Sex ought to be a sacred and loving exchange between consenting adults. Whatever it is and however it happens, it should be done in private. If we all do not agree with the first premise, you would think that most of us could agree on the second. There are certain behaviors that do not belong in the public sphere. The most obvious of these behaviors consist of bedroom and bathroom activities. Getting to work, catching a bus, buying coffee and holding a conversation would all be needlessly complicated if people were fornicating and relieving themselves thereabouts.
I do not seek to be vulgar, but we seem to be in a moment where the very notion of privacy is being eroded. Those amongst us who seek greater control over our lives are no longer content to regulate our actions in public. They want every aspect of our lives to be subjected to their scrutiny and approval. In order to accomplish this, they need our co-operation in removing the barrier of privacy, so that our private lives can be displayed in the public sphere. One way in which this is accomplished is by desensitizing us, by making whatever instinctually feels intrusive and unwarranted more commonplace.
Beginning in grade school, children in the public schools are engaged in discussions of sexuality, which are usually from an 'alternative' standpoint, by teachers and other trusted authorities. Many of the colleges have made gender and sexual deviation studies into academic majors, despite this destroying the employment prospects of their students. They furthermore are encouraging public demonstrations and marches, where their young students proudly exhibit sexual perversions.
The irony is that people have been practicing 'alternative' sexuality in the privacy of their bedrooms for as long as bedrooms have existed. In previous generations, there were laws against homosexual activities, so the homosexual activists of the 1960's and 1970's felt compelled to protest. Such laws were either eradicated, or they are no longer enforced in the other cases. Subsequently, gay bars and gay couples strolling arm-in-arm are now normal sights in most cities.
Similar to feminism's overreach, those who simply wanted to avoid discrimination self-selected out of the movement upon having achieved their goals, leaving behind a collection of extremists, who were not content with stopping at equality. Now they demand that we placate their bizarre fantasy of gender being entirely a social construct. They want our approval to drug and sexually mutilate confused children. Those who dare to resist this absurdity are labeled with the tired mantle of bigot. Once you have been labeled as such, the extremists will evermore feel obliged to target you for hatred, scorn, and violence. Interestingly, one of their most consistent harassment techniques is to dig into their victims' private lives, to sift for embarrassing information, and then to reveal it publicly. With the pervasive, coercive, and ultimately consensual self-exposure of social media, this has become increasingly easy.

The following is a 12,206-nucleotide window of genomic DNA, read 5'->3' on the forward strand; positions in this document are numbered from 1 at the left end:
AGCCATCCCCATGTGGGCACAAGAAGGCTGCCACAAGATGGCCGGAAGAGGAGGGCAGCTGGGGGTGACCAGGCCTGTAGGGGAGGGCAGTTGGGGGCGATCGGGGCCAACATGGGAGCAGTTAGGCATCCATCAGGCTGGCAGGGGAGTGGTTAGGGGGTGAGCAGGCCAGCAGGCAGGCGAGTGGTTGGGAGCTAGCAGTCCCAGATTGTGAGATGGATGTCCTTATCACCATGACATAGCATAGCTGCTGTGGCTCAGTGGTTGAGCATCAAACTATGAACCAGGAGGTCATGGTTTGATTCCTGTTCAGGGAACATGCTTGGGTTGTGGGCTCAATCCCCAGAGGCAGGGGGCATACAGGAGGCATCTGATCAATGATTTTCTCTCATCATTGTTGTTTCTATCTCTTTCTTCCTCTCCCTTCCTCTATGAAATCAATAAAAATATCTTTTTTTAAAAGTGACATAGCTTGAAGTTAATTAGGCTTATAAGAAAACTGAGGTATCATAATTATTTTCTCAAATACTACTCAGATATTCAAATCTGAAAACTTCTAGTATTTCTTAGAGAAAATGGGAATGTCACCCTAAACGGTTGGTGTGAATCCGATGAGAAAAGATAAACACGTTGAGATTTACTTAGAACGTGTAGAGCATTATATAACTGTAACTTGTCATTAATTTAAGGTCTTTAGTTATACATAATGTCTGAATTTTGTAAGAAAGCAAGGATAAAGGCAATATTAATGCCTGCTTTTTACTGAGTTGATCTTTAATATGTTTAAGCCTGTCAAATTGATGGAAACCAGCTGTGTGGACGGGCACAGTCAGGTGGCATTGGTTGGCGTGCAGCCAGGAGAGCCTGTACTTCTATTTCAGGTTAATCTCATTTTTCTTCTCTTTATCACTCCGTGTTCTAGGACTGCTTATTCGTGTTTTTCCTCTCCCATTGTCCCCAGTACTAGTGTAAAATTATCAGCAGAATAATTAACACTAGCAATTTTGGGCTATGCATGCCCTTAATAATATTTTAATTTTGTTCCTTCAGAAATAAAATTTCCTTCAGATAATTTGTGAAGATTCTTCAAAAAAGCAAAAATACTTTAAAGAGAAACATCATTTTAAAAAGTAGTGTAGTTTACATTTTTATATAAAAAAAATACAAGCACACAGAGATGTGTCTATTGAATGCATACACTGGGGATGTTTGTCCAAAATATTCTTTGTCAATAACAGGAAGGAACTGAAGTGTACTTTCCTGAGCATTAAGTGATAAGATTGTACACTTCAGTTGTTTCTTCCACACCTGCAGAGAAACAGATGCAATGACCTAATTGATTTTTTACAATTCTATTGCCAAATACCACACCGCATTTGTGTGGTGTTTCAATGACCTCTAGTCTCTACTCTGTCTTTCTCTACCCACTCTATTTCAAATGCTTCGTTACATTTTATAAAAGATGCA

I recently received an e-mail from a wedding registry company that invited me to participate in frank discussions about my sexuality, while Facebook has encouraged its users to upload nude "selfies" for their categorization and protection. The notion that sending one's nude photographs of himself to anonymous Facebook employees, as a safe and effective means of protecting himself from embarrassing revenge porn, so that random strangers are instead examining his naked body for the sake of privacy is deeply ironic. It is a bizarre appeal to authority for safety that will never come. Apparently, very little thought is being given to the obvious possibility that Facebook itself, or the governmental agencies that it works with, might themselves use the photographs to blackmail citizens and their families, for the purpose of silencing political dissent, or for whatever other reasons they might have. Common sense ought to tell us that this idea was unlikely to have been originated by Facebook, but a closely-connected governmental agency.
The desire of the would-be tyrants of our society is to completely break down any semblance of privacy that remains, as is necessary for them to control us. Privacy is itself a freedom, and this is why privacy was codified in the U.S. Bill of Rights. Privacy is a freedom that really drives the totalitarians into deeper madness.
I suspect that we shall ever be learning more about the perverted activities of those in power, in the same way that they will continue touting the horrible excesses of gun ownership. The terrible exceptions will be proposed as the rule, and all of us will be called to atone for them. The regulations will follow. I hope that our natural instinct for privacy guides us through the continued browbeating, harassment, and shaming that awaits those of us who do not conform to their bogus causes and their false claims to be helping us.